Joined USJ: 2008
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Perhaps the most rewarding aspect of working with students during their senior year is “watching them emerge as a nurse through that year,” observes Janet Knecht. Collaborating in patient care as they respond to the challenges of their clinical experience is especially satisfying for an individual whose devotion to science, learning, teaching and critical care is very much a part of her DNA.
Knecht knew as a youngster that she would attend college directly after high school. Encouraged by her parents and her love of science — coupled with her dad’s later illness — made nursing especially attractive. She had spent time visiting intensive care units, and viewed that setting as one that afforded a meaningful opportunity to analyze scientifically and deliver care effectively. She worked in a hospital through college, and upon graduation, ignored advice that “nobody would hire a new graduate to work in an ICU,” and was hired by a Level 1 Trauma Center in her native Pennsylvania. Within two years, she was recruited for her ability to deliver instruction as well as care, encouraged to pursue graduate school, and went on to develop a highly-regarded orientation internship program in critical care.
After relocating to Connecticut and time as a health coach and cardiac liaison, she was drawn into teaching and Saint Joseph — and took to both instantly. Her passion for teaching and devotion to critical care come together for USJ students, who “embrace the philosophy, mission and Mercy values,” and take their academic work seriously. Knecht works energetically to engage students in their own education, and in doing so — in writing workshops, classroom discussion or innovatively integrating technology — the fact that students are “overwhelmingly gracious” provides both encouragement and incentive. USJ’s nursing program has a well-earned reputation for rigor, but Knecht explains that she prefers to de-emphasize the “fear factor” that often accompanies an exacting program. “I’m there to help, but there are expectations. They need to come prepared — and they do.” Adept at responding to varying learning styles and noted for her student-centered approach, she earned the prestigious 2013 Reverend John J. Stack Teaching Excellence Award.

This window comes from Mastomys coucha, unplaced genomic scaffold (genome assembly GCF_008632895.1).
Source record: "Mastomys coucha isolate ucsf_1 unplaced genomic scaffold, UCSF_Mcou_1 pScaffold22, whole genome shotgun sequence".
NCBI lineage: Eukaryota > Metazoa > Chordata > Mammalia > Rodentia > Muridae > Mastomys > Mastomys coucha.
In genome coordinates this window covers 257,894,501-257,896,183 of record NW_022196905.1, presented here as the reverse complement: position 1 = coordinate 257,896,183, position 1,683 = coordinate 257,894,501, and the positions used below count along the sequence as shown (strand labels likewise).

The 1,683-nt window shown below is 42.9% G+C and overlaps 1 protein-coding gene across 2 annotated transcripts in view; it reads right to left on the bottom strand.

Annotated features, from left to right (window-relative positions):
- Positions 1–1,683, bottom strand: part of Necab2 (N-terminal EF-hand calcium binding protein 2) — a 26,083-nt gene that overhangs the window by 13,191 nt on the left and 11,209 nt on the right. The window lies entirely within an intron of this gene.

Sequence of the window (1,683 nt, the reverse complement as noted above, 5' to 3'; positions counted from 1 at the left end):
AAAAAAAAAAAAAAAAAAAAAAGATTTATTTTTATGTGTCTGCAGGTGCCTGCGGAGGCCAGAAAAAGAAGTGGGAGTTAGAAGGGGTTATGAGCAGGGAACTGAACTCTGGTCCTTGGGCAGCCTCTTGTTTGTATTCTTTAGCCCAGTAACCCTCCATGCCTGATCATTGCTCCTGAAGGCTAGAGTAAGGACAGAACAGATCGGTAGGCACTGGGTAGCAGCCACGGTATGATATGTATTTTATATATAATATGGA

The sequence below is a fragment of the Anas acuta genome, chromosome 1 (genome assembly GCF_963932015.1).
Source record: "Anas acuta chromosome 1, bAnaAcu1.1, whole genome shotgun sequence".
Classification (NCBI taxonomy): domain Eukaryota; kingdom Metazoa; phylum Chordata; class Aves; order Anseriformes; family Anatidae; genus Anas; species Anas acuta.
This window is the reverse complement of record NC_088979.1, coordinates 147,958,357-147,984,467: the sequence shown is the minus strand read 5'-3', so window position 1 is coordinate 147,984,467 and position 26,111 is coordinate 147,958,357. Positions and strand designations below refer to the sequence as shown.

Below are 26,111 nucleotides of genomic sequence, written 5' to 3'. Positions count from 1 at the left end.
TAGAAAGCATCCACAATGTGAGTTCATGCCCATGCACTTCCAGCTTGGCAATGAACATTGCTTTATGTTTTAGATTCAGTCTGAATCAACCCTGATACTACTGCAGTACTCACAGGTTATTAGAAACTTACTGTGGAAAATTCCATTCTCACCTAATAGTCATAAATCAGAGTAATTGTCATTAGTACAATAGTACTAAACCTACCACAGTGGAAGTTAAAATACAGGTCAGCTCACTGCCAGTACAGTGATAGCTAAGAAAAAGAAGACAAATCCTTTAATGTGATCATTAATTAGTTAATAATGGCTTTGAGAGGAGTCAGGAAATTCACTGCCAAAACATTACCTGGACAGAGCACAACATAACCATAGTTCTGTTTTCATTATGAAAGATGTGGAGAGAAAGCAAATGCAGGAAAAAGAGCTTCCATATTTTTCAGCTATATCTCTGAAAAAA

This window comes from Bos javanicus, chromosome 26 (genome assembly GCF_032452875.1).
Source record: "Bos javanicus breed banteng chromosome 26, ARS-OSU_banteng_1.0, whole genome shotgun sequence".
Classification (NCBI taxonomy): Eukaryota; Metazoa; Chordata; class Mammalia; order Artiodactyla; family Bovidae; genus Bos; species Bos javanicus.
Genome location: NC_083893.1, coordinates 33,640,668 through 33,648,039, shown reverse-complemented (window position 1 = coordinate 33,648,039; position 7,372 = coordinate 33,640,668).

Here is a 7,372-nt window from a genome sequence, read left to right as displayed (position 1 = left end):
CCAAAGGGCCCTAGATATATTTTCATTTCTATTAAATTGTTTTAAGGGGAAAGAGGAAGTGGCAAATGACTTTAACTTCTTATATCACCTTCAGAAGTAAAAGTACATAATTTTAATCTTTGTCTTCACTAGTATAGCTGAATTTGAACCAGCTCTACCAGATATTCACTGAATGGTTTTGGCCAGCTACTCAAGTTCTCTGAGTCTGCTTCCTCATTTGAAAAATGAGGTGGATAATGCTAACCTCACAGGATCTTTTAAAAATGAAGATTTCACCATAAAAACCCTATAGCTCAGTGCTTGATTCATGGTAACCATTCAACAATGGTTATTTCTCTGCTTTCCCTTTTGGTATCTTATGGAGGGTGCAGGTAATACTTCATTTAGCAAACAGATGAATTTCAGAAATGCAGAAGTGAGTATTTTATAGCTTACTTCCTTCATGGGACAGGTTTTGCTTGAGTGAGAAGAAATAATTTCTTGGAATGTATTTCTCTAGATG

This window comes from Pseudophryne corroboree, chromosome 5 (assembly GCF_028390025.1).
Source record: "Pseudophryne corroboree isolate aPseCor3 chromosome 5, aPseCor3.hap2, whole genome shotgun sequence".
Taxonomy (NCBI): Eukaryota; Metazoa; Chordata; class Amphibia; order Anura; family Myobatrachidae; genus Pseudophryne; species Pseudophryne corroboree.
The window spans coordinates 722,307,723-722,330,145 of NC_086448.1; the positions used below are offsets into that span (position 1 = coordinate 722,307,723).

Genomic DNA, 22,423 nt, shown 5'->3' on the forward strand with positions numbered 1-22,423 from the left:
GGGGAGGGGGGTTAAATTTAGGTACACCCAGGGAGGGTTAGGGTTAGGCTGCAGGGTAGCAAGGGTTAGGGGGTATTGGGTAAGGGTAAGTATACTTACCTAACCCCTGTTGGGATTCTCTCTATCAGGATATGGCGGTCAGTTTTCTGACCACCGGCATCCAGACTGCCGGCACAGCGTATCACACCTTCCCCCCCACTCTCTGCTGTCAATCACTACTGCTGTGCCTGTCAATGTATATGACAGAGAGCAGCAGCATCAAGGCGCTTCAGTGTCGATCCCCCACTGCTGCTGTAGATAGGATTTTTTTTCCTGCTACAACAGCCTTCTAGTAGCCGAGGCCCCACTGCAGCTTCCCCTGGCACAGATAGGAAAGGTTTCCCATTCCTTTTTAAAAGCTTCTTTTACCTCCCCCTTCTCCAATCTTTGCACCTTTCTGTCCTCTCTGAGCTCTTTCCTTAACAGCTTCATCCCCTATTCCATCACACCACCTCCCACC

Knecht is an active researcher. Exploring how patients, particularly women, respond to a diagnosis of heart failure and the regime of medication that follows has led to professional publications and presentations. Knecht is also deeply involved in advocating service learning through the Wellness Center, serving as faculty advisor and helping to coordinate off-site efforts including flu shot clinics and student involvement at local health fairs. In this role, her recent research involved analysis of the experiences of nursing students who had volunteered with Hartford’s underserved population. Findings may influence revisions to USJ coursework. Knecht is also a student herself, proceeding to complete her dissertation en route to earning her Ph. D.
M.S.N., Thomas Jefferson University
B.S., York College of Pennsylvania